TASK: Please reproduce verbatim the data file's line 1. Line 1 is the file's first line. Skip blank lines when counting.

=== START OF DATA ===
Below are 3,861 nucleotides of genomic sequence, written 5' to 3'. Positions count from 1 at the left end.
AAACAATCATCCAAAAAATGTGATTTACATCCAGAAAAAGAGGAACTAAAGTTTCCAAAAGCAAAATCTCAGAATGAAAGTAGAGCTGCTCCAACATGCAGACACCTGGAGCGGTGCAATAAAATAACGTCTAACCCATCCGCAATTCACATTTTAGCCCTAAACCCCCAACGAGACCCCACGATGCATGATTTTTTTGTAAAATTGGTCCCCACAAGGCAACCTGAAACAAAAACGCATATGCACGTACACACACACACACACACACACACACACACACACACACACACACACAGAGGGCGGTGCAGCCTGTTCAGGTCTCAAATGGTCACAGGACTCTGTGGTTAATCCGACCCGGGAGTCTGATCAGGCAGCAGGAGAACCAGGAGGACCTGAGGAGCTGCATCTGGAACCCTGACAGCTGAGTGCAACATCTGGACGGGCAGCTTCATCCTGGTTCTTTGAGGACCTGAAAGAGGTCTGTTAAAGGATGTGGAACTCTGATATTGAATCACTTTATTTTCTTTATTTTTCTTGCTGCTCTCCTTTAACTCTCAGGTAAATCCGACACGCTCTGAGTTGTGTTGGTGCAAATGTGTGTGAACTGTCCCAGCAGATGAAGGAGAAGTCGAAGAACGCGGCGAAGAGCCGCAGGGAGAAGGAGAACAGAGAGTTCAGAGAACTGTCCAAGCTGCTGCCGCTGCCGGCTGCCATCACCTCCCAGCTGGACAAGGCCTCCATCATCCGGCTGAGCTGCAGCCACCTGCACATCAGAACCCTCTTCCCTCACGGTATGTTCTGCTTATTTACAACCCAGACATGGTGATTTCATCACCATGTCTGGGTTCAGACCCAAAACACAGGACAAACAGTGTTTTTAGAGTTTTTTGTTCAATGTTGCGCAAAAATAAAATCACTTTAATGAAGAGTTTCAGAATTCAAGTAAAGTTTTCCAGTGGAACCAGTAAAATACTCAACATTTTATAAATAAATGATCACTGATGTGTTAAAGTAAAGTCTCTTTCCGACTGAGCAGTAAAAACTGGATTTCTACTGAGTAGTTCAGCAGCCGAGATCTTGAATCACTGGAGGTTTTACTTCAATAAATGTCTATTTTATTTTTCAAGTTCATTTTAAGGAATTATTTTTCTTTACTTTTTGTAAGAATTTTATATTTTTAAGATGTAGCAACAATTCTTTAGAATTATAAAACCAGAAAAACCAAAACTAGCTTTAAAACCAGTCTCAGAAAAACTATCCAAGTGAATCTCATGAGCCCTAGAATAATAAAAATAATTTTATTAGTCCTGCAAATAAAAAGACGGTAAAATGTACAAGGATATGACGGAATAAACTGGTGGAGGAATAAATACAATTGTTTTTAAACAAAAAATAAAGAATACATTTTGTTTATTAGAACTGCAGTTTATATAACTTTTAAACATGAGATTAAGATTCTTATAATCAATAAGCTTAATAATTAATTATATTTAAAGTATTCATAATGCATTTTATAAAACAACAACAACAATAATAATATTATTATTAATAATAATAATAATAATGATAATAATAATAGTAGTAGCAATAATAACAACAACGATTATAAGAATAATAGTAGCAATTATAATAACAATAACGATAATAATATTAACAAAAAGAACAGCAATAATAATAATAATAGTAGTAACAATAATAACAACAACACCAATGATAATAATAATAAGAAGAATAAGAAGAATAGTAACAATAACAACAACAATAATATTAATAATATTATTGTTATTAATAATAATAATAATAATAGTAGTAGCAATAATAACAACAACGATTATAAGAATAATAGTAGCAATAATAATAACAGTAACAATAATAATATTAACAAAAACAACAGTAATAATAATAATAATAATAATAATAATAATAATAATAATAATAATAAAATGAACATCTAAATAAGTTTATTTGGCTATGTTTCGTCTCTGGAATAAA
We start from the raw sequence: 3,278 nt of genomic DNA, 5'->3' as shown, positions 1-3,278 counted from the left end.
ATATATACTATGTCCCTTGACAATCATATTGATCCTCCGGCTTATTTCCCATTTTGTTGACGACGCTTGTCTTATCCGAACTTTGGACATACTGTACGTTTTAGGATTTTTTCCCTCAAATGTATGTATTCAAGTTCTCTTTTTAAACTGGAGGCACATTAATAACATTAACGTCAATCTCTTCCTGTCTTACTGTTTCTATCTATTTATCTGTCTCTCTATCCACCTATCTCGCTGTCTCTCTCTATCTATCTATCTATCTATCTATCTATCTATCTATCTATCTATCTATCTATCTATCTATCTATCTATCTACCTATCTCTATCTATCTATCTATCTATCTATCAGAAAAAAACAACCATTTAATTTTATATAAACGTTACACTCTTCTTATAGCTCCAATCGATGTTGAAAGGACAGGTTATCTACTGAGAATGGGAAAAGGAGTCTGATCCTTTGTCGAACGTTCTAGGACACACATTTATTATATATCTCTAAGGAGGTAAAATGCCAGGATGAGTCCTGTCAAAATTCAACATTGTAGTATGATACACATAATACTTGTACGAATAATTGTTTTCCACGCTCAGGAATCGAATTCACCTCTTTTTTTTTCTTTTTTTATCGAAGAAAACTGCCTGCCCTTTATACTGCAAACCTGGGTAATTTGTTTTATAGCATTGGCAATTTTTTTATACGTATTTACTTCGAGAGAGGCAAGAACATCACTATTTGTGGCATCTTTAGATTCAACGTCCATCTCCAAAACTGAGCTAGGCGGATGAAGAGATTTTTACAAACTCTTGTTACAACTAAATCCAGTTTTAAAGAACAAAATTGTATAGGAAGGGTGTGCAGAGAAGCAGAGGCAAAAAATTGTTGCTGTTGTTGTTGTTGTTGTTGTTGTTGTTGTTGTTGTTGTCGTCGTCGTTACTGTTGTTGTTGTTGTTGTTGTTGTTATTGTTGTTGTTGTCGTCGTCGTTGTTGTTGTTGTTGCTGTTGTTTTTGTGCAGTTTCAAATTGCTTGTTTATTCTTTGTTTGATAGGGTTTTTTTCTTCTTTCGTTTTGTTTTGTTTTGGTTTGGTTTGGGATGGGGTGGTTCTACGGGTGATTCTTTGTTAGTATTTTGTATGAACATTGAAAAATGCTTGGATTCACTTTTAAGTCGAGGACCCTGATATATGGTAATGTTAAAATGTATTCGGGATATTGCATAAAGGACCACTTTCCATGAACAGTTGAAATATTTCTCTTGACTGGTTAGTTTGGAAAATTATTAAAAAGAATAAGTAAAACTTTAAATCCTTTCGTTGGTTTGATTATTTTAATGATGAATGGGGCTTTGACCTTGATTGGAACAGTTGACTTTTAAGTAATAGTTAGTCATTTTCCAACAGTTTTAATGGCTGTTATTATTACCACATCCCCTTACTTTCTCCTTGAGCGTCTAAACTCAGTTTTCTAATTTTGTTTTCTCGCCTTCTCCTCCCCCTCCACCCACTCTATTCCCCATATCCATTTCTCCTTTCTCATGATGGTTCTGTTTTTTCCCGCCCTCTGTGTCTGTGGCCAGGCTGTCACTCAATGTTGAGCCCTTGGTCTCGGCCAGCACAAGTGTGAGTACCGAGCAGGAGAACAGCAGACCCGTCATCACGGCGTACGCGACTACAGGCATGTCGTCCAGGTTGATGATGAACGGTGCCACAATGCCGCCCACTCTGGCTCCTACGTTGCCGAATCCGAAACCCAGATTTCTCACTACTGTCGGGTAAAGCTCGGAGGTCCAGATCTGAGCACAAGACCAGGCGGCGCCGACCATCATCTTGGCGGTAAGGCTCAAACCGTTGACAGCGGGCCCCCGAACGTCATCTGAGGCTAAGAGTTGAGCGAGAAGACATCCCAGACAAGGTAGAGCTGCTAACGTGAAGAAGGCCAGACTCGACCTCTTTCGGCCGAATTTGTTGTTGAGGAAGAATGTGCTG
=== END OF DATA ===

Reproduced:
Below are 3,861 nucleotides of genomic sequence, written 5' to 3'. Positions count from 1 at the left end.